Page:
School administrators met for the first University Planning and Budget Group this semester and discussed CSUN’s fiscal direction for the upcoming year.
‘On the plus side of things, we know things are going to be more costly,’ said Harry Hellenbrand, provost and vice president of Academic Affairs.
The new state budget restrains the enrollment growth in the 23 CSU schools because, according to the government’s Department of Finance, it falls $215 million short of its operational needs.
Salary increases that faculty and staff are hoping for will not be coming from California, CSUN may try to increase the number of non-residential students as a solution. The tuition of non-residents, as of this year, is nearly $14,000.
‘The governor’s budget plan in December will be a guide, but we’d probably be better at working this stuff out ourselves,’ said Hellenbrand to UPBG members glancing at enrollment numbers and one of his essays.
‘We must understand that it is in our vital interest to develop non-general streams of revenue because the state reservoir has drawn down,’ Hellenbrand wrote in his essay, ‘Day of the Locusts.’
In order to accommodate the heavy flow of student enrollment ‘- which is over 36,000, according to ‘- money must be solicited from non-general sources, i.e. the bookstore and food services.
Administrators also moving up the enrollment date for freshmen, which might shave off the 300-400 people that register late.
‘We believe those people who commit last aren’t the ones who stay through till graduation,’ Hellenbrand said, although they’re looking for research to support that claim.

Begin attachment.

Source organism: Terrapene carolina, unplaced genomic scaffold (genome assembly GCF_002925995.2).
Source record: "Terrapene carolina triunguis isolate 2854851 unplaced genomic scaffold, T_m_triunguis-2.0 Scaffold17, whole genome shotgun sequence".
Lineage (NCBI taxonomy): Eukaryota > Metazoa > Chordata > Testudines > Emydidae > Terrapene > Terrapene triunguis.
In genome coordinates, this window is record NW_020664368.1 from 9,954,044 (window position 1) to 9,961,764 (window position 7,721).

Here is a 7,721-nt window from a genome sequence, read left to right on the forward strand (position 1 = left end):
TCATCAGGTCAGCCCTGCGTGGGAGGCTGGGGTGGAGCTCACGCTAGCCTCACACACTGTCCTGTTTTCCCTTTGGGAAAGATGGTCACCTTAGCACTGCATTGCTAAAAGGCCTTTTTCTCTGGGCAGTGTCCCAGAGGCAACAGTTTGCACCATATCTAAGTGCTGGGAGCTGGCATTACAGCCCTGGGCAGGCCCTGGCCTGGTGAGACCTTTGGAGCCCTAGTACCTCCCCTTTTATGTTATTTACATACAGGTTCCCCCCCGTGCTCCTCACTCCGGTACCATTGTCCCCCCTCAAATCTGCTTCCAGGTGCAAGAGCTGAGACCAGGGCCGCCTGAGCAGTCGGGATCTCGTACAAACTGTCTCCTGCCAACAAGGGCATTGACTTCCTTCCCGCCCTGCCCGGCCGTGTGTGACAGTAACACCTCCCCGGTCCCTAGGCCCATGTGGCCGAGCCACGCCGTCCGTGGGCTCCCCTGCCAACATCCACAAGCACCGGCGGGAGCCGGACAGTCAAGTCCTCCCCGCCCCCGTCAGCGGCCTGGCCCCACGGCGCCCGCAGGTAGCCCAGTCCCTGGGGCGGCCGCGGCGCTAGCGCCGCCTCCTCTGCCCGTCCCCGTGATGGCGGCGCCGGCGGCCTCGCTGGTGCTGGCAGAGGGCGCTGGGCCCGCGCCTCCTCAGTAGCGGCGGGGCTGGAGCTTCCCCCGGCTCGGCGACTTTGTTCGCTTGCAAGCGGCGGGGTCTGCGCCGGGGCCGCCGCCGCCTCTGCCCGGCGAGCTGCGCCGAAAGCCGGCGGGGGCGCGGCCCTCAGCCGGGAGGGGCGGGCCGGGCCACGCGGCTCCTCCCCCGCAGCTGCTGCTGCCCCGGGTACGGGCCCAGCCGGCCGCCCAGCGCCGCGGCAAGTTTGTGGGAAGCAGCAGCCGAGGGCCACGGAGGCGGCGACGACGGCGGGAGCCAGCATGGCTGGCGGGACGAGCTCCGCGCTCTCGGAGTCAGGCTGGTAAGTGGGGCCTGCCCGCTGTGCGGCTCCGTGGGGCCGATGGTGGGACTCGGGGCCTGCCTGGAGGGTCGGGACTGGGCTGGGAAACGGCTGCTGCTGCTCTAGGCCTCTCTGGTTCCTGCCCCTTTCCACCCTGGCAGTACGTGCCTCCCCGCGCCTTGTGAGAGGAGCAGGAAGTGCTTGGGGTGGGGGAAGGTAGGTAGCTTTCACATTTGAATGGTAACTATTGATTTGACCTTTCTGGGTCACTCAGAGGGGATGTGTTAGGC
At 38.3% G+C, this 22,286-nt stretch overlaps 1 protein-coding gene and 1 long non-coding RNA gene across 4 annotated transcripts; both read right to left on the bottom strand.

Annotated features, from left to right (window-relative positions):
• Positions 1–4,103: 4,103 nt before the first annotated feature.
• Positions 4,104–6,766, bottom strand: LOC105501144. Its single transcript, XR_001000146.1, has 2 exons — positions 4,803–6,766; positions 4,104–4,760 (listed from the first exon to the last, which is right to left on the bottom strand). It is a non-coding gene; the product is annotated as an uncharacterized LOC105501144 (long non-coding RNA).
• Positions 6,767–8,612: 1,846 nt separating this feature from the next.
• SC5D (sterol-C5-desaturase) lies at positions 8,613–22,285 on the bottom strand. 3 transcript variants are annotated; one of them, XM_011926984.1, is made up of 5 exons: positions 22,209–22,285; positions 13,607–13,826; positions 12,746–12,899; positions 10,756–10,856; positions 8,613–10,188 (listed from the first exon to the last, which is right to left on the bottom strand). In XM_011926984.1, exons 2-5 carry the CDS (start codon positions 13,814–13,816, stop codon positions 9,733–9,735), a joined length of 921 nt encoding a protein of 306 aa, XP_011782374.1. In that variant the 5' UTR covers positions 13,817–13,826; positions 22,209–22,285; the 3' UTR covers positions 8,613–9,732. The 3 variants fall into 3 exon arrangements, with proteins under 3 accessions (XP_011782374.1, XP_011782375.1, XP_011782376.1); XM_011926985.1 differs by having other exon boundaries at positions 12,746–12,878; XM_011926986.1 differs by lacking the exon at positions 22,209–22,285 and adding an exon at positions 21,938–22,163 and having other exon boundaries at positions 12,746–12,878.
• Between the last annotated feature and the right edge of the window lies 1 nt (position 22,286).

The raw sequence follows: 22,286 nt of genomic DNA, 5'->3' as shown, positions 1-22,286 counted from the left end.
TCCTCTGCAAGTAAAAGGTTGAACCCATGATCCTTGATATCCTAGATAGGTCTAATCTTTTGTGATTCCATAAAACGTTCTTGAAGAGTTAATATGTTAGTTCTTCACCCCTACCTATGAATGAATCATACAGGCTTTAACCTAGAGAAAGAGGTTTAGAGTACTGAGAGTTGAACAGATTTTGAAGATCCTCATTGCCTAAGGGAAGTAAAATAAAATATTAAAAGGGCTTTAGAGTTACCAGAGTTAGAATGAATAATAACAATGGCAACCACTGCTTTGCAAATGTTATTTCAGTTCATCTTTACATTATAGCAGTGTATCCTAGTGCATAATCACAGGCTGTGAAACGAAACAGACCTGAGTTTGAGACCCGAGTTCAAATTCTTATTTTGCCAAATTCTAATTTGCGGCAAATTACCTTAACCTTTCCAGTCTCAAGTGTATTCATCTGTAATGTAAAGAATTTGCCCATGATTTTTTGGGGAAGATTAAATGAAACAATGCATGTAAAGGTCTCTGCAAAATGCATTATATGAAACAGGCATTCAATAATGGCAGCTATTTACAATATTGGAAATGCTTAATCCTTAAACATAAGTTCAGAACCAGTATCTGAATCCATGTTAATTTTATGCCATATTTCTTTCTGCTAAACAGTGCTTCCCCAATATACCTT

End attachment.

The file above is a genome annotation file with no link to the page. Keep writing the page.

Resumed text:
Kinesiology professor Barbara Swerkes worried that there is not enough faculty to teach the increasing number of full-time students. ‘A lot of this burden is being carried by the faculty,’ Swerkes said.
Hellenbrand said 50-60 tenure track faculty members had been hired this year, despite the past 10-year trend of hiring less full-time and more part-time/temporary faculty.
‘It’s no wonder they’ll take a part-timer, who teach 12 units, over full-timers, who teach 15 units and for more money,’ said Michael Neubauer, director of the Developmental Mathematics Program. ‘But no full-time faculty would mean a decrease in the level of engagement they offer, as well as the quality of education they give.’
Neubauer said that in order for this institution to run, the faculty needs to go to community meetings and involve students in what is happening.
The impact of this year’s budget and student enrollment can already be seen, and ‘the current number of students this semester is at record level,’ said vice president of Administration and Finance, Thomas McCarron. ‘They’ve opened up more courses.’
During the meeting, McCarron mentioned that a state amendment calling for three percent of the budget to be transferred into a rainy-day fund was underway.